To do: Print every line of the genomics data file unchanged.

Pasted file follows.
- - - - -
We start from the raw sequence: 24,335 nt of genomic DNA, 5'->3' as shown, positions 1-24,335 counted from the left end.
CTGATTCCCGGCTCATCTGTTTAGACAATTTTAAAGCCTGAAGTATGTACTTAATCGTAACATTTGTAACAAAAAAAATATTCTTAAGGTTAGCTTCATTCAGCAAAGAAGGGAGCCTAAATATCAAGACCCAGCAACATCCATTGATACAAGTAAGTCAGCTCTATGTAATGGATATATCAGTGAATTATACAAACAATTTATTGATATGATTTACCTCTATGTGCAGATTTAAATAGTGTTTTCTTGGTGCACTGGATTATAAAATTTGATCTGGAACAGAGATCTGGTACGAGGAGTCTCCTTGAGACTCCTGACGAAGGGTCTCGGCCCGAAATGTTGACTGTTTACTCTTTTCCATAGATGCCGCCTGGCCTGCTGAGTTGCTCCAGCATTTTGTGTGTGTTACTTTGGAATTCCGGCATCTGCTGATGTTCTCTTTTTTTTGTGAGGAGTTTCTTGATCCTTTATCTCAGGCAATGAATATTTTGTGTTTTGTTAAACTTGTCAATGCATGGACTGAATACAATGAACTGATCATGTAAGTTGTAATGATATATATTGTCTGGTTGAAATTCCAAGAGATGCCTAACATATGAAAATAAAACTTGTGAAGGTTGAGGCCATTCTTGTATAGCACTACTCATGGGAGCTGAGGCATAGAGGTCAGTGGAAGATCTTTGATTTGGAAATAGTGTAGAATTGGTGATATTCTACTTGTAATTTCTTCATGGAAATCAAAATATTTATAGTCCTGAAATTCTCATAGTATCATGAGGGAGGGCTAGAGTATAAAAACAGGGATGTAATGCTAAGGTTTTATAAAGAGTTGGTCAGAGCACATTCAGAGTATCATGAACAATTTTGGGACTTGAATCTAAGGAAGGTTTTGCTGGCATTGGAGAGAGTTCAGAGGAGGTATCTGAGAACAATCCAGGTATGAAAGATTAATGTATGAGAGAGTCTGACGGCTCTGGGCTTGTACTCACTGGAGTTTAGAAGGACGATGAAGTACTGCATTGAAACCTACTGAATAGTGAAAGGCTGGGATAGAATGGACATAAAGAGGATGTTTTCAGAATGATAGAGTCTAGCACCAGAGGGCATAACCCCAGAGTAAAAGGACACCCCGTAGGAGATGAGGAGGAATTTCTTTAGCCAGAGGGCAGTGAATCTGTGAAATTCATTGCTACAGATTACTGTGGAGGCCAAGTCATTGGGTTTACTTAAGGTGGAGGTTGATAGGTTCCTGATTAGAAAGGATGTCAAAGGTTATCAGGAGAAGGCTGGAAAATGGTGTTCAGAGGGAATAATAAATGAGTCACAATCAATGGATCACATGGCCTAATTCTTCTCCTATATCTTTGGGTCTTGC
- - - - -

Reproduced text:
We start from the raw sequence: 24,335 nt of genomic DNA, 5'->3' as shown, positions 1-24,335 counted from the left end.
CTGATTCCCGGCTCATCTGTTTAGACAATTTTAAAGCCTGAAGTATGTACTTAATCGTAACATTTGTAACAAAAAAAATATTCTTAAGGTTAGCTTCATTCAGCAAAGAAGGGAGCCTAAATATCAAGACCCAGCAACATCCATTGATACAAGTAAGTCAGCTCTATGTAATGGATATATCAGTGAATTATACAAACAATTTATTGATATGATTTACCTCTATGTGCAGATTTAAATAGTGTTTTCTTGGTGCACTGGATTATAAAATTTGATCTGGAACAGAGATCTGGTACGAGGAGTCTCCTTGAGACTCCTGACGAAGGGTCTCGGCCCGAAATGTTGACTGTTTACTCTTTTCCATAGATGCCGCCTGGCCTGCTGAGTTGCTCCAGCATTTTGTGTGTGTTACTTTGGAATTCCGGCATCTGCTGATGTTCTCTTTTTTTTGTGAGGAGTTTCTTGATCCTTTATCTCAGGCAATGAATATTTTGTGTTTTGTTAAACTTGTCAATGCATGGACTGAATACAATGAACTGATCATGTAAGTTGTAATGATATATATTGTCTGGTTGAAATTCCAAGAGATGCCTAACATATGAAAATAAAACTTGTGAAGGTTGAGGCCATTCTTGTATAGCACTACTCATGGGAGCTGAGGCATAGAGGTCAGTGGAAGATCTTTGATTTGGAAATAGTGTAGAATTGGTGATATTCTACTTGTAATTTCTTCATGGAAATCAAAATATTTATAGTCCTGAAATTCTCATAGTATCATGAGGGAGGGCTAGAGTATAAAAACAGGGATGTAATGCTAAGGTTTTATAAAGAGTTGGTCAGAGCACATTCAGAGTATCATGAACAATTTTGGGACTTGAATCTAAGGAAGGTTTTGCTGGCATTGGAGAGAGTTCAGAGGAGGTATCTGAGAACAATCCAGGTATGAAAGATTAATGTATGAGAGAGTCTGACGGCTCTGGGCTTGTACTCACTGGAGTTTAGAAGGACGATGAAGTACTGCATTGAAACCTACTGAATAGTGAAAGGCTGGGATAGAATGGACATAAAGAGGATGTTTTCAGAATGATAGAGTCTAGCACCAGAGGGCATAACCCCAGAGTAAAAGGACACCCCGTAGGAGATGAGGAGGAATTTCTTTAGCCAGAGGGCAGTGAATCTGTGAAATTCATTGCTACAGATTACTGTGGAGGCCAAGTCATTGGGTTTACTTAAGGTGGAGGTTGATAGGTTCCTGATTAGAAAGGATGTCAAAGGTTATCAGGAGAAGGCTGGAAAATGGTGTTCAGAGGGAATAATAAATGAGTCACAATCAATGGATCACATGGCCTAATTCTTCTCCTATATCTTTGGGTCTTGC